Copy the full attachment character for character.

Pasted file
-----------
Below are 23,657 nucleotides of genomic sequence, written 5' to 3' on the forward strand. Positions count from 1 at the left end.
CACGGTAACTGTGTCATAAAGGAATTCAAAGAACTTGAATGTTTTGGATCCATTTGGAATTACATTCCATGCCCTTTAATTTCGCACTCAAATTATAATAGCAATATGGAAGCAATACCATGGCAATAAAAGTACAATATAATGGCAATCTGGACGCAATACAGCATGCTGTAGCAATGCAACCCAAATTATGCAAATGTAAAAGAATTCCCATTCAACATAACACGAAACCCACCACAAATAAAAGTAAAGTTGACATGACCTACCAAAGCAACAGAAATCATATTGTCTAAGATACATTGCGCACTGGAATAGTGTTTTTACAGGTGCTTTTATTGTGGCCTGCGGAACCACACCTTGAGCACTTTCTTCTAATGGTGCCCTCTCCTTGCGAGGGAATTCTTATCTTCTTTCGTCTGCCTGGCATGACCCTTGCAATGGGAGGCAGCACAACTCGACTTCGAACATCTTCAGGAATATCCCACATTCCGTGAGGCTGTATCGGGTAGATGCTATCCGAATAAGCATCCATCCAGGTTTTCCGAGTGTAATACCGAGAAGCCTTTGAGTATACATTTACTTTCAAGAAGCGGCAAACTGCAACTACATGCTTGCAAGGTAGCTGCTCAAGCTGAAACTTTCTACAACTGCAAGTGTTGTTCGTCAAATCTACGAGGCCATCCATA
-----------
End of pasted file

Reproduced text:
Below are 23,657 nucleotides of genomic sequence, written 5' to 3' on the forward strand. Positions count from 1 at the left end.
CACGGTAACTGTGTCATAAAGGAATTCAAAGAACTTGAATGTTTTGGATCCATTTGGAATTACATTCCATGCCCTTTAATTTCGCACTCAAATTATAATAGCAATATGGAAGCAATACCATGGCAATAAAAGTACAATATAATGGCAATCTGGACGCAATACAGCATGCTGTAGCAATGCAACCCAAATTATGCAAATGTAAAAGAATTCCCATTCAACATAACACGAAACCCACCACAAATAAAAGTAAAGTTGACATGACCTACCAAAGCAACAGAAATCATATTGTCTAAGATACATTGCGCACTGGAATAGTGTTTTTACAGGTGCTTTTATTGTGGCCTGCGGAACCACACCTTGAGCACTTTCTTCTAATGGTGCCCTCTCCTTGCGAGGGAATTCTTATCTTCTTTCGTCTGCCTGGCATGACCCTTGCAATGGGAGGCAGCACAACTCGACTTCGAACATCTTCAGGAATATCCCACATTCCGTGAGGCTGTATCGGGTAGATGCTATCCGAATAAGCATCCATCCAGGTTTTCCGAGTGTAATACCGAGAAGCCTTTGAGTATACATTTACTTTCAAGAAGCGGCAAACTGCAACTACATGCTTGCAAGGTAGCTGCTCAAGCTGAAACTTTCTACAACTGCAAGTGTTGTTCGTCAAATCTACGAGGCCATCCATA